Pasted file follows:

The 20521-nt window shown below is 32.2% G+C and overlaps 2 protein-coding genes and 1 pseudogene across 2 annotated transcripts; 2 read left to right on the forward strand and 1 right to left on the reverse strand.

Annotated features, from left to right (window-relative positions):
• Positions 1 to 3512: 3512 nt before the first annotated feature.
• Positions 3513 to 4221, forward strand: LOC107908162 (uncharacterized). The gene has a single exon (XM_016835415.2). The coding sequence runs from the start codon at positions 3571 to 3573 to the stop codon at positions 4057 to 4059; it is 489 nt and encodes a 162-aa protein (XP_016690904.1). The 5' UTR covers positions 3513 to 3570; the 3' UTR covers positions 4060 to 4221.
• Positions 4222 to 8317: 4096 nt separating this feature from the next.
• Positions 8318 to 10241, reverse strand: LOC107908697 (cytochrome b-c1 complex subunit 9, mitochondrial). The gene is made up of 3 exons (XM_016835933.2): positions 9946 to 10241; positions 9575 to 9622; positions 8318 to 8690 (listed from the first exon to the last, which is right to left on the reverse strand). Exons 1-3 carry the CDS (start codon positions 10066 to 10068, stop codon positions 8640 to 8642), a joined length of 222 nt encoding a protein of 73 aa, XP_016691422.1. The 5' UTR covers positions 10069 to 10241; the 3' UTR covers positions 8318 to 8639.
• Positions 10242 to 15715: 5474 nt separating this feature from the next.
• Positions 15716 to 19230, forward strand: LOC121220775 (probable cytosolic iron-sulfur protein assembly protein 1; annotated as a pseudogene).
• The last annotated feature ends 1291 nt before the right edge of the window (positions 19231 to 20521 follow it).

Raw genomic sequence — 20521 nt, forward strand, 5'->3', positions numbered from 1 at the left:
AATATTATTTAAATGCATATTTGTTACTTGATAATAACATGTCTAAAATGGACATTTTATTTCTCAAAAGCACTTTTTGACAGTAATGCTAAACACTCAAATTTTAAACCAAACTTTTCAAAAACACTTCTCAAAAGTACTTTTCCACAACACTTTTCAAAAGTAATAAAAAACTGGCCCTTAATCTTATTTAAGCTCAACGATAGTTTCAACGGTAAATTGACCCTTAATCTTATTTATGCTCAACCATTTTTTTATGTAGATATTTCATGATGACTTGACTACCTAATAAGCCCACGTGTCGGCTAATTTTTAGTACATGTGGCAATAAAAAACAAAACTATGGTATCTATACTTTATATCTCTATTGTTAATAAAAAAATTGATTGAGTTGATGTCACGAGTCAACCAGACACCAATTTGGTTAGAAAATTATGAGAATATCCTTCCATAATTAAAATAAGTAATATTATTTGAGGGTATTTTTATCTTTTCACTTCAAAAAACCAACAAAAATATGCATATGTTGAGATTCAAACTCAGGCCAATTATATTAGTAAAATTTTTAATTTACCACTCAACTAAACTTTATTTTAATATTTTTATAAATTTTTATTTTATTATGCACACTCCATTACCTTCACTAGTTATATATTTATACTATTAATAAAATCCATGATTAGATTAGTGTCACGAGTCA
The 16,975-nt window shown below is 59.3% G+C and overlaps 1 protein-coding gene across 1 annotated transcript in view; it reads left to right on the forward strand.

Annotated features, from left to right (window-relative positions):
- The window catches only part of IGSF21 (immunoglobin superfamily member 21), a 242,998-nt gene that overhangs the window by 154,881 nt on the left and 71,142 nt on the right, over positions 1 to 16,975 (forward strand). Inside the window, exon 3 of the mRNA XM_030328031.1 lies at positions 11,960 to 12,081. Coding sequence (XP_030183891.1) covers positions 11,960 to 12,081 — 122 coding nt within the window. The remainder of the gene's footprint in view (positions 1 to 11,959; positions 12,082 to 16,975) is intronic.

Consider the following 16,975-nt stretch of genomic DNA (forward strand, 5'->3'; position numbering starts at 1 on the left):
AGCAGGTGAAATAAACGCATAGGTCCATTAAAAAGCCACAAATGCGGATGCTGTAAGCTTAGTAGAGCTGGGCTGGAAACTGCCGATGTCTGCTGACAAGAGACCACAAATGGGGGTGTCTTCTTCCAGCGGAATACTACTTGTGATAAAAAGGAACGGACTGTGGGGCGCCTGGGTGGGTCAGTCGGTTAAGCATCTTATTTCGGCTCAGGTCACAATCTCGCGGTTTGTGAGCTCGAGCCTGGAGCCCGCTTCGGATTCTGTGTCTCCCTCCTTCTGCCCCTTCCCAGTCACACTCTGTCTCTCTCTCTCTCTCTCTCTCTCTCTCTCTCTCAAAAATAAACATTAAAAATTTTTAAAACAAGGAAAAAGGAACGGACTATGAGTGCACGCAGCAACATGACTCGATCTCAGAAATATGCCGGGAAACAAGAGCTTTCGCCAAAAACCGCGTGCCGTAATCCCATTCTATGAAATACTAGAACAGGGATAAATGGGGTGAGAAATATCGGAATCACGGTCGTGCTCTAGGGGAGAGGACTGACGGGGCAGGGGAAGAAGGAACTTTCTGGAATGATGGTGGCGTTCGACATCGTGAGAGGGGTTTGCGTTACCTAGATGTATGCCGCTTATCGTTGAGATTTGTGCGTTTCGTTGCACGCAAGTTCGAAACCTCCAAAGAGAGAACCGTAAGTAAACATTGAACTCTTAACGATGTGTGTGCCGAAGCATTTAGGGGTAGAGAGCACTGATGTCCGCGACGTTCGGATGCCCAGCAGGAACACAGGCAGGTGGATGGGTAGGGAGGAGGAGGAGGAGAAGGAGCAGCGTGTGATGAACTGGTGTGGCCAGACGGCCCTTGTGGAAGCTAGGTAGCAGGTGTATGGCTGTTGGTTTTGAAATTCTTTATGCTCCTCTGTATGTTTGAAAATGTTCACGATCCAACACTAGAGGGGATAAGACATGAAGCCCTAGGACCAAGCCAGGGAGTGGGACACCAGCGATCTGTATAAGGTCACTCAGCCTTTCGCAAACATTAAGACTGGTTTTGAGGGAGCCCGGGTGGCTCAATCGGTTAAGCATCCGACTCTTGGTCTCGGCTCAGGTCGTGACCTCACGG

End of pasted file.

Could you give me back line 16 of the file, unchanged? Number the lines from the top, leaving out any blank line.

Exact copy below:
AGCAGGTGAAATAAACGCATAGGTCCATTAAAAAGCCACAAATGCGGATGCTGTAAGCTTAGTAGAGCTGGGCTGGAAACTGCCGATGTCTGCTGACAAGAGACCACAAATGGGGGTGTCTTCTTCCAGCGGAATACTACTTGTGATAAAAAGGAACGGACTGTGGGGCGCCTGGGTGGGTCAGTCGGTTAAGCATCTTATTTCGGCTCAGGTCACAATCTCGCGGTTTGTGAGCTCGAGCCTGGAGCCCGCTTCGGATTCTGTGTCTCCCTCCTTCTGCCCCTTCCCAGTCACACTCTGTCTCTCTCTCTCTCTCTCTCTCTCTCTCTCTCTCAAAAATAAACATTAAAAATTTTTAAAACAAGGAAAAAGGAACGGACTATGAGTGCACGCAGCAACATGACTCGATCTCAGAAATATGCCGGGAAACAAGAGCTTTCGCCAAAAACCGCGTGCCGTAATCCCATTCTATGAAATACTAGAACAGGGATAAATGGGGTGAGAAATATCGGAATCACGGTCGTGCTCTAGGGGAGAGGACTGACGGGGCAGGGGAAGAAGGAACTTTCTGGAATGATGGTGGCGTTCGACATCGTGAGAGGGGTTTGCGTTACCTAGATGTATGCCGCTTATCGTTGAGATTTGTGCGTTTCGTTGCACGCAAGTTCGAAACCTCCAAAGAGAGAACCGTAAGTAAACATTGAACTCTTAACGATGTGTGTGCCGAAGCATTTAGGGGTAGAGAGCACTGATGTCCGCGACGTTCGGATGCCCAGCAGGAACACAGGCAGGTGGATGGGTAGGGAGGAGGAGGAGGAGAAGGAGCAGCGTGTGATGAACTGGTGTGGCCAGACGGCCCTTGTGGAAGCTAGGTAGCAGGTGTATGGCTGTTGGTTTTGAAATTCTTTATGCTCCTCTGTATGTTTGAAAATGTTCACGATCCAACACTAGAGGGGATAAGACATGAAGCCCTAGGACCAAGCCAGGGAGTGGGACACCAGCGATCTGTATAAGGTCACTCAGCCTTTCGCAAACATTAAGACTGGTTTTGAGGGAGCCCGGGTGGCTCAATCGGTTAAGCATCCGACTCTTGGTCTCGGCTCAGGTCGTGACCTCACGG